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FCW : May 30, 2014
May 30, 2014 FCW.COM 17 For the rising government IT profes- sional, there s no longer a clear career path --- if there ever really was one. Compared with the leaders currently in those positions, future CIOs will need a new set of skills, a diversity of experiences and fresh perspectives. "One big pitfall is for people to think...that in order to get to the CIO job, I m going to need to do what my CIO did," Kris van Riper, managing director of CEB s government prac- tice, told FCW. "All our research indi- cates that what made them successful up until this point will probably be a different skill set than what makes their successor successful." Two important trends bear on the question. First, the balance of indi- vidual and team contributions to a project s outcome has shifted in the past 10 years. A decade ago, the indi- vidual s effort contributed 80 percent, and the work of the team accounted for 20 percent. Now, the two compo- nents are balanced 50-50, van Riper said. Second, IT departments are increas- ingly serving as consultants to busi- ness units and helping them solve their technical problems, rather than simply taking orders for systems and delivering them some months later. For every $1 that a CIO spends on IT, business unit partners spend another 40 cents on average, van Riper said, which means a huge chunk of the IT budget lies outside the CIO s control. The IT department "is moving to be more of a broker and adviser for how business partners will spend money on IT," she said. "You really have to focus on leadership through in uence versus leadership through direct bud- get control or authority." Although strong technical skills and abundant brainpower are still required in would-be CIOs, those talents are no longer suf cient. You will also need an array of interpersonal skills, experi- ences and perspectives to tackle the challenges facing federal organizations in this era. FCW asked experts and rising stars in government IT to share their insights into what the leaders of the future should do to position themselves for success. Skills Communication skills have never been more important than in the modern, team- oriented workplace --- particularly active listening and understanding the perspectives of your colleagues, business partners and stakeholders, said Rick Holgate, CIO of the Bureau of Alcohol, Tobacco, Firearms and Explosives. "Collaboration has become a de facto way of working today," he told FCW. "That s an essential skill for any- one to get anything done, both within your organization and across organiza- tions. As we try to do bigger and more meaningful things within the federal government, those are by de nition cross-organizational" activities. Holgate, who is also president of the American Council for Technology, said it is important to ask questions and make sure you understand how busi- ness processes work, especially when you take on new leadership positions. When he joined ATF, he embarked on a reorganization and developed a new strategic plan for the agency. In the process, he made sure that everybody affected was able to voice his or her opinion on what was important, what should change and the merit of certain ideas or proposals. "Once we made some decisions, not everyone got what they wanted," Holgate said. "Not everyone was able to walk away saying, 'Everything I expressed was addressed or achieved, but they also understood why that didn t happen." Furthermore, the professionals who stand out from the pack are those who can frame a complex problem in a way that brings everyone together around a solution, given the variety of systems, organizations and stakeholders who are typically affected. For instance, computer security touches on dis- ciplines that include cryptography, system engineering, architecture and communication protocols, said Mat- thew Scholl, acting chief of the Com- puter Security Division at the National Institute of Standards and Technology. "The ability to crystallize and see where an issue might lie, but also see it in the context of the larger archi- tecture, is important," he told FCW. "You need to rely on a team approach because there are very few people who have a deep technical understanding of those disciplines." If you re considering transition- ing to a cryptographic algorithm, for example, your decision will have a long-lasting impact on commercial products and government infrastruc- ture. You need to balance commercial availability, the effect on international BY KATHERINE REYNOLDS LEWIS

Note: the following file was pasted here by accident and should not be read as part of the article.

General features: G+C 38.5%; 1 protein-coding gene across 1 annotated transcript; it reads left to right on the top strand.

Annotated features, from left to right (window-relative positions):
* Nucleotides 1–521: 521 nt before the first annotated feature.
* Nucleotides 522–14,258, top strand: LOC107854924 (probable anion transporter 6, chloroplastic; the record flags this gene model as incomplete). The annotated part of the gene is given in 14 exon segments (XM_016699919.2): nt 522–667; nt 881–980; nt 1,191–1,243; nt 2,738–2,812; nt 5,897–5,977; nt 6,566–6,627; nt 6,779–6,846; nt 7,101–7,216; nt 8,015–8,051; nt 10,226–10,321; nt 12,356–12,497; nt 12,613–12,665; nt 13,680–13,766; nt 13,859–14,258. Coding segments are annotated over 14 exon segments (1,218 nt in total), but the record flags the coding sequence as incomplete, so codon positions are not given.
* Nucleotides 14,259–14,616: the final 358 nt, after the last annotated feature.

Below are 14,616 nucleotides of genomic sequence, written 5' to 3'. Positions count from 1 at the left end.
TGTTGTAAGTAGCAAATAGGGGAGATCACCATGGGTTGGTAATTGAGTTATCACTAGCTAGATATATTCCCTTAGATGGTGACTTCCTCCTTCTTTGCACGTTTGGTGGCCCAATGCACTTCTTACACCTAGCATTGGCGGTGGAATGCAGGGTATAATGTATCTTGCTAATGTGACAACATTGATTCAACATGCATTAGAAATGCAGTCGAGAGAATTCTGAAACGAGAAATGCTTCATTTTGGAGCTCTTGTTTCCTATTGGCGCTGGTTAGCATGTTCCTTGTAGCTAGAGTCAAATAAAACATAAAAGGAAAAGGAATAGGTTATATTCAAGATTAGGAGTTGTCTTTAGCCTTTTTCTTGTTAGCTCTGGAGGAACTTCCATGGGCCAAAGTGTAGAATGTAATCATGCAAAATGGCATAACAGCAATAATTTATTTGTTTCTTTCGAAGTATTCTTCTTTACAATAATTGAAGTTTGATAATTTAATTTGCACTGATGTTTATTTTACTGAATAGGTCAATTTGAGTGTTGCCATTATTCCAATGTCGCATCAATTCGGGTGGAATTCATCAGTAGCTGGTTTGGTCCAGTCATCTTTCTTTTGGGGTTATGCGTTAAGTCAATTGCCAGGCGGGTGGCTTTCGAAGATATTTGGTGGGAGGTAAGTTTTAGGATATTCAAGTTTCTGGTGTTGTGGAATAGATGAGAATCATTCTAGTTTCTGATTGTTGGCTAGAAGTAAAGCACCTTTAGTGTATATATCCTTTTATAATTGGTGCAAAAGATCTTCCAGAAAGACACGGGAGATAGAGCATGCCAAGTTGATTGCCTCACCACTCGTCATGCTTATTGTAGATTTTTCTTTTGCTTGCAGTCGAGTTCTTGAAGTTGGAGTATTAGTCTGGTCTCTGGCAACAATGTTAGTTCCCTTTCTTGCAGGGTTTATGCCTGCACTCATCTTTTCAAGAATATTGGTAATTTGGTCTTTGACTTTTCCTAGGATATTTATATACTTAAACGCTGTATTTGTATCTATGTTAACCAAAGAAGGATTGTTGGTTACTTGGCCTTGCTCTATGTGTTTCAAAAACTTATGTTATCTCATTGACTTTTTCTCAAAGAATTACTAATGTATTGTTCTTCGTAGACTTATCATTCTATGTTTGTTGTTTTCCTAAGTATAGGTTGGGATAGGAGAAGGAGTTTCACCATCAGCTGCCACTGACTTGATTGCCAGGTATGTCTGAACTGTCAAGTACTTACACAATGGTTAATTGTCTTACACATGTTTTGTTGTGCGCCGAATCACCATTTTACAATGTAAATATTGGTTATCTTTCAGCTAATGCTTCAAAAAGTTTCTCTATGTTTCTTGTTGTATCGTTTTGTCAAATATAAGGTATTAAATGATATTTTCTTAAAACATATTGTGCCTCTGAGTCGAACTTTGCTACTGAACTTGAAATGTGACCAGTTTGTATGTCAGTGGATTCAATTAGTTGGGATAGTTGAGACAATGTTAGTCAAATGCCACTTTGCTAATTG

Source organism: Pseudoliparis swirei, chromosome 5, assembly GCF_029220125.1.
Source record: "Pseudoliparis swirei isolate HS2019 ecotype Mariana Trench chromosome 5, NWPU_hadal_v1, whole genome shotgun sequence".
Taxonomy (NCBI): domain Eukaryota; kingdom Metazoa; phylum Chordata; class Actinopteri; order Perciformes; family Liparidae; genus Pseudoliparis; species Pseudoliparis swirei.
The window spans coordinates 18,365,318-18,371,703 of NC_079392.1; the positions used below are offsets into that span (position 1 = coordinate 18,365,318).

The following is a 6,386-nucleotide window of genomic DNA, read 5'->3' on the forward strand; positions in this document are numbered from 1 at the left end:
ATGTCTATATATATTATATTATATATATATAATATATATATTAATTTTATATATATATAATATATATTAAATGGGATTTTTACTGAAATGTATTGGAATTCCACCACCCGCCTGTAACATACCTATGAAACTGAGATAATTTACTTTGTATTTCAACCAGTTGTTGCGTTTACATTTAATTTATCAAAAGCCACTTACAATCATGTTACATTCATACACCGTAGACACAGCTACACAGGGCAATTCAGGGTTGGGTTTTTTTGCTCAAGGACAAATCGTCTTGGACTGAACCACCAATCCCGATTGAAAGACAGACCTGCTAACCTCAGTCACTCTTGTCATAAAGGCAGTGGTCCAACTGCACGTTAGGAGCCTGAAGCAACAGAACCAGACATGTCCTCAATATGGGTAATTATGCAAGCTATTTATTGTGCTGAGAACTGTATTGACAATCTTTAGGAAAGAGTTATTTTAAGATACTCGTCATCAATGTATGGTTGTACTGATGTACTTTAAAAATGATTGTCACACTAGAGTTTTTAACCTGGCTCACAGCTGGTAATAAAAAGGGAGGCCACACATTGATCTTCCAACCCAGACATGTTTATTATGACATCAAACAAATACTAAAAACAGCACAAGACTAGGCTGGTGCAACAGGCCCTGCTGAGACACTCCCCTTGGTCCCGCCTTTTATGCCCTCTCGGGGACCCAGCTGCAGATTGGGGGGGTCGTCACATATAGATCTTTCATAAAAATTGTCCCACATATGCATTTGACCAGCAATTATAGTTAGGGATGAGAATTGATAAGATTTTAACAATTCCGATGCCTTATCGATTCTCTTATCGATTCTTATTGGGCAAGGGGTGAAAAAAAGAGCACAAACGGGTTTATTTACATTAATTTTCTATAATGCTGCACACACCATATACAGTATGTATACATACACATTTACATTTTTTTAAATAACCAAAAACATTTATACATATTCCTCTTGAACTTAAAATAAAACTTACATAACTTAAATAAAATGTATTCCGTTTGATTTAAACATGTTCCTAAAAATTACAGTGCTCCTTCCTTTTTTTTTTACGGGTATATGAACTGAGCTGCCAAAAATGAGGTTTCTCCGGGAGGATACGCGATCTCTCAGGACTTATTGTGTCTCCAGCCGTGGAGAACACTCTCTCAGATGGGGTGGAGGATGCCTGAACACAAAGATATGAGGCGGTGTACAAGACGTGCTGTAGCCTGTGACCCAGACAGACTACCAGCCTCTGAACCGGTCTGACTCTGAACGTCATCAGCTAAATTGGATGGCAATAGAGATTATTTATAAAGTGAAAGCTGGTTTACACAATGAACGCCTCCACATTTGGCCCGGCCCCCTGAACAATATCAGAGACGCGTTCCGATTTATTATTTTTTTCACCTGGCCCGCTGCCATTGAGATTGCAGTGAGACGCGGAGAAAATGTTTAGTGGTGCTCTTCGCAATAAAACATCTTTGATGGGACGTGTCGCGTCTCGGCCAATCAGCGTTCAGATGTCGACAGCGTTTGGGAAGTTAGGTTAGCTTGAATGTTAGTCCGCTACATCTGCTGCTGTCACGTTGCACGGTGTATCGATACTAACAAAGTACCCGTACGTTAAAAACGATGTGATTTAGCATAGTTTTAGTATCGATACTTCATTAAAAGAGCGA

May 15, 2014
June 30, 2014